How to Play Your Console on a Monitor

Gaming consoles are living room beasts. You’re supposed to stick them under your big screen TV, crash into your recliner and stuff your face with junk food while you yell at teenagers over a mic. Still, if you wanted to you could also just play your console on a monitor.

But Why Play a Console on a Monitor?

That’s a great question. Why would you want to do something like that? Here are some reasons this is a course of action you’d want to consider:

  • You don’t have a TV and want to play console games
  • You have limited space
  • Someone is always hogging the TV

I’m sure there are more reasons and I’m not going to judge them, whatever they are. I’m just going to go over some ways you can achieve this weird desire successfully.

Console Wars

The first thing we have to figure out is what sort of video output the console you want to use has. Depending on whether you are using a modern console or a retro model, this job can be easy or hard. Over the years console video output standards have changed to keep up with new technology, so let’s look at the key differences that influence if you can play your console on a monitor.

Modern Consoles

Console on a Monitor

The Playstation 4 and 3 along with the Xbox One and 360 can all use the modern HDMI connector. This connection carries both video and audio, so it’s very convenient.

The good news is that most modern computer monitors take HDMI natively, so hooking them up to a console is pretty straightforward. At least, it can be, but we’ll get to that a little later.

Retro Consoles

Console on a Monitor

The PlayStation 2, original Xbox and older consoles either make use of RCA connectors or RF connectors.

Both of these connectors carry analog signals, something your monitor probably can’t accept. In the case of RCA it’s still possible to convert the signal, but if your console uses RF output it’s probably better to buy a small TV that has the required tuner built-in.

Monitoring the Situation

Monitors can also have multiple inputs which will dictate what sort of conversions you have to do to make it all work. Let’s che3ck out some common ones.

HDMI (again)

We’ve already talked about this. Nope, nothing’s changed in the mean time.


Console on a Monitor

This blue wonder used to be pretty much universal. Digital connections have now started to replace it and new monitors might not have a VGA connector at all.

Still, some older or cheaper monitors may only have a VGA connector.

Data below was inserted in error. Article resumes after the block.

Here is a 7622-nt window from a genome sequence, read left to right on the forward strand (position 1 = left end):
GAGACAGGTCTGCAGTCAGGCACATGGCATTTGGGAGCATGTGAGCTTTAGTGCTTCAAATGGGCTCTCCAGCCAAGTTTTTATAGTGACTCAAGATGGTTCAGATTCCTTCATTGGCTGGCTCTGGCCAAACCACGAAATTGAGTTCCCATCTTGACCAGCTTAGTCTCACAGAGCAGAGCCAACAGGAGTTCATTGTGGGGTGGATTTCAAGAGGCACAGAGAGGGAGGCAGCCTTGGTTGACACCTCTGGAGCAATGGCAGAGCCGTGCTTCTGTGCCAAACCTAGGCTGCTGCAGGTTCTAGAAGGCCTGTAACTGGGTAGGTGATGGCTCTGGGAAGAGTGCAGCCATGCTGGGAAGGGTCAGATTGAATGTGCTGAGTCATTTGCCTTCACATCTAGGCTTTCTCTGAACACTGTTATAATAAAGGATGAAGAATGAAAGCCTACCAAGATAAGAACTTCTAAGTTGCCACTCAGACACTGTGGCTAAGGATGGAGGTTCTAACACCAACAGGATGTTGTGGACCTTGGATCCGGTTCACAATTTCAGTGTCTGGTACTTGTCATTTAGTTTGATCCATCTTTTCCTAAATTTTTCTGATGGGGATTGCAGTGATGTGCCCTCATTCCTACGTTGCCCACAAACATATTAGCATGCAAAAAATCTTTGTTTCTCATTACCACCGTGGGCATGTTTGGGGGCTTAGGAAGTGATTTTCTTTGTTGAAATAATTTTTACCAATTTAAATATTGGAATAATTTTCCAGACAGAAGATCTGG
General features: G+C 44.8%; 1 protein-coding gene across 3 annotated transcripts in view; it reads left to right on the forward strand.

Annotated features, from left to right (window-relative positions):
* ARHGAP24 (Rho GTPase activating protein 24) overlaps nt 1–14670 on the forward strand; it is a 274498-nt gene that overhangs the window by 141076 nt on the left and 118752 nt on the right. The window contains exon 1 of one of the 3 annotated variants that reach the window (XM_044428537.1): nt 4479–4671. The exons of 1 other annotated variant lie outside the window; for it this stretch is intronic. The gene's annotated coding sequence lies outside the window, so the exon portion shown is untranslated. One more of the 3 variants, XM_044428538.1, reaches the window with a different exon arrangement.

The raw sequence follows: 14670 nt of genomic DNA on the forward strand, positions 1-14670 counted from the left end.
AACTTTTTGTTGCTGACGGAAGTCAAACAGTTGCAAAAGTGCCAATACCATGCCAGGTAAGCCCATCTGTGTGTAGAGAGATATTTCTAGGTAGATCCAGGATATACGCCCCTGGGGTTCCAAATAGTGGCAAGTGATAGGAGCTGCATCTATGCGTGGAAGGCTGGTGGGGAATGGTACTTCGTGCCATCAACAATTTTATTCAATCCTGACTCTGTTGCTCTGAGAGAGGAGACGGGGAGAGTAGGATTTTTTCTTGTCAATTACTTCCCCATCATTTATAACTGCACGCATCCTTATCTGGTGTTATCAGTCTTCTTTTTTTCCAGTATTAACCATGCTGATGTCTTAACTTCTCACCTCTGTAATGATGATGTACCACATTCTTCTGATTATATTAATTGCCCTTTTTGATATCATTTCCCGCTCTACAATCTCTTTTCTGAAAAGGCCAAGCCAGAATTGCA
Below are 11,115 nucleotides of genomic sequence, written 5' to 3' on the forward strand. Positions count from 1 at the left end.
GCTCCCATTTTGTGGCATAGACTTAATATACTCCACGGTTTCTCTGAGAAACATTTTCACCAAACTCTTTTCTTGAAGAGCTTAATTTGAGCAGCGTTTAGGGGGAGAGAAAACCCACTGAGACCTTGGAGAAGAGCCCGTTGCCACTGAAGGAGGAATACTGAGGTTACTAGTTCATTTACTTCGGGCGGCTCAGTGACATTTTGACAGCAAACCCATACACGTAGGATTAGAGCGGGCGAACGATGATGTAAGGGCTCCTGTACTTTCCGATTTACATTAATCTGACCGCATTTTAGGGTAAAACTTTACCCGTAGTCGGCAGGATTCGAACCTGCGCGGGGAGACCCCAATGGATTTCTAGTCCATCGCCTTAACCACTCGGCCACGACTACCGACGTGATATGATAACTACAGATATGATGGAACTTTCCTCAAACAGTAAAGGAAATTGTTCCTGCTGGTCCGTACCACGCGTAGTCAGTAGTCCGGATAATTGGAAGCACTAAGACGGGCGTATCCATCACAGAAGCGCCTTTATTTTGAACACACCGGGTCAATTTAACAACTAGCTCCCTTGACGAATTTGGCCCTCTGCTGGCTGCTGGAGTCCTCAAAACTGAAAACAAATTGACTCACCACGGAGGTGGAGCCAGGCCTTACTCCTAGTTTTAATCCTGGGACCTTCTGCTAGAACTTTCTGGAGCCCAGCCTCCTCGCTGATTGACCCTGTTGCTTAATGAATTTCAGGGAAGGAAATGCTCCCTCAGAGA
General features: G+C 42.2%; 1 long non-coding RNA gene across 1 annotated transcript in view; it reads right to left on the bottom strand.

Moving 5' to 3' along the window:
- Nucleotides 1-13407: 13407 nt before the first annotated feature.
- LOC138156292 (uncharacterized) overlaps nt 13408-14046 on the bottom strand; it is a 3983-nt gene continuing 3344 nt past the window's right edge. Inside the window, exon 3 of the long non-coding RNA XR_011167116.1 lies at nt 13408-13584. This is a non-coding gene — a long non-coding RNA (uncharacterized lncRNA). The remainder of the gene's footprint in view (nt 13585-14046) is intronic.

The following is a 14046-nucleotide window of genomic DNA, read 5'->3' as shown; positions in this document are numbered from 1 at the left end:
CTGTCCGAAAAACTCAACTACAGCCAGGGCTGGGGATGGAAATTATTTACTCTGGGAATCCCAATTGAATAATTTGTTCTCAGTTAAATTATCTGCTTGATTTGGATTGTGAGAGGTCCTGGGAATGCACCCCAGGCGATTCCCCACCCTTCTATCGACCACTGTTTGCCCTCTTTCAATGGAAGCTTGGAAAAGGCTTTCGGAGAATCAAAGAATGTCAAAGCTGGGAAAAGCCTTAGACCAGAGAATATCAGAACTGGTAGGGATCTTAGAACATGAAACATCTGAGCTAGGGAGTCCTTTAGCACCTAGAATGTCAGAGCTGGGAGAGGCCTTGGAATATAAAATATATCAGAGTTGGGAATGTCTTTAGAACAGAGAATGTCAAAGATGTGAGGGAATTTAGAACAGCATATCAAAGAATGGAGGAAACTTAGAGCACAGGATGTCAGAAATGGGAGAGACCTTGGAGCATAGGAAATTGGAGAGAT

Console on a Monitor

DVI acted as a digital replacement for VGA for quite some time. These days it’s also on its way out, but you’ll still find it on a lot of new monitors.

Confusingly, not all DVI connectors are compatible with each other, here’s an explanation in case you need to know.


DisplayPort is a relatively new kid on the block and is basically only found on PC graphics cards and monitors. For a while, this was the only way to get Ultra HD image resolution. The latest version of HDMI can do the same thing now, so really this isn’t relevant to what we want to do.

The Hookup

Obviously, if we want to see the console’s video output on the monitor we need to match the output connection to the input connection. Let’s start with the easiest one: HDMI to HDMI


Here are your instructions:

Plug the cable into the console and monitor. You are not playing a console on a monitor.

Easy right? Wait, what’s this? There’s no sound?

Yeah, this is the main problem with computer monitors. They rarely have built-in speakers.

So how to we solve this problem? Even though a monitor may not have speakers, it may have a stereo sound output. This is a nice solution because it means that anything you connect to the monitor can use the same speakers without having to plug things in repeatedly.

What if your monitor has no sound output at all?

Some consoles, such as the PS3, also outputs an analog signal to RCA or a digital signal to an optical output. You can buy a cheap RCA-to-stereo converter or connect up speakers that accept optical audio.

A much neater solution is to use an HDMI audio extractor. They cost a few bucks, but with an extractor you can connect almost any amp or speakers and have your sound back.


You probably guessed it already, you’ll need an RCA-to-HDMI converter. These can be a bit expensive since they also include digital upscaling hardware that makes the SD signal from the RCA connector look a bit better.

Also, you can get component RCA-to-HDMI converters as well, but if your console supports HD over component, it probably also supports HDMI.

The audio problem here is not a problem at all. Use an RCA-to-stereo converter on the red and white RCA outputs to connect them to desktop speakers.

HDMI to Anything Else

HDMI converters to DVI, DisplayPort and just about everything else are readily available. Just be mindful of the audio situation. DVI does not carry audio, but some converters will also extract the audio to a stereo jack.

Alternatively, you may have to go:

HDMI>HDMI Audio Extractor>HDMI-to-(whatever) converter.

It’s just a good idea to daisy chain as few things as possible since excessive chains can cause display lag.

The Switch Solution

There’s one more thing I’d like to mention: HDMI switches

If you want, you can share the same monitor between your console and PC. As long as both are using HDMI as a final output, you can use an HDMI switch to increase the number of available ports.

Most PC monitors have only one HDMI port, unlike a TV. So these cheap gadgets are very useful.

Better on the Small Screen

Now you should manage to play your console on a monitor without much trouble. Personally, I enjoy the quality and intimacy of my favorite games at my desk. Let them fight over the TV, I’ll just be over here having fun.


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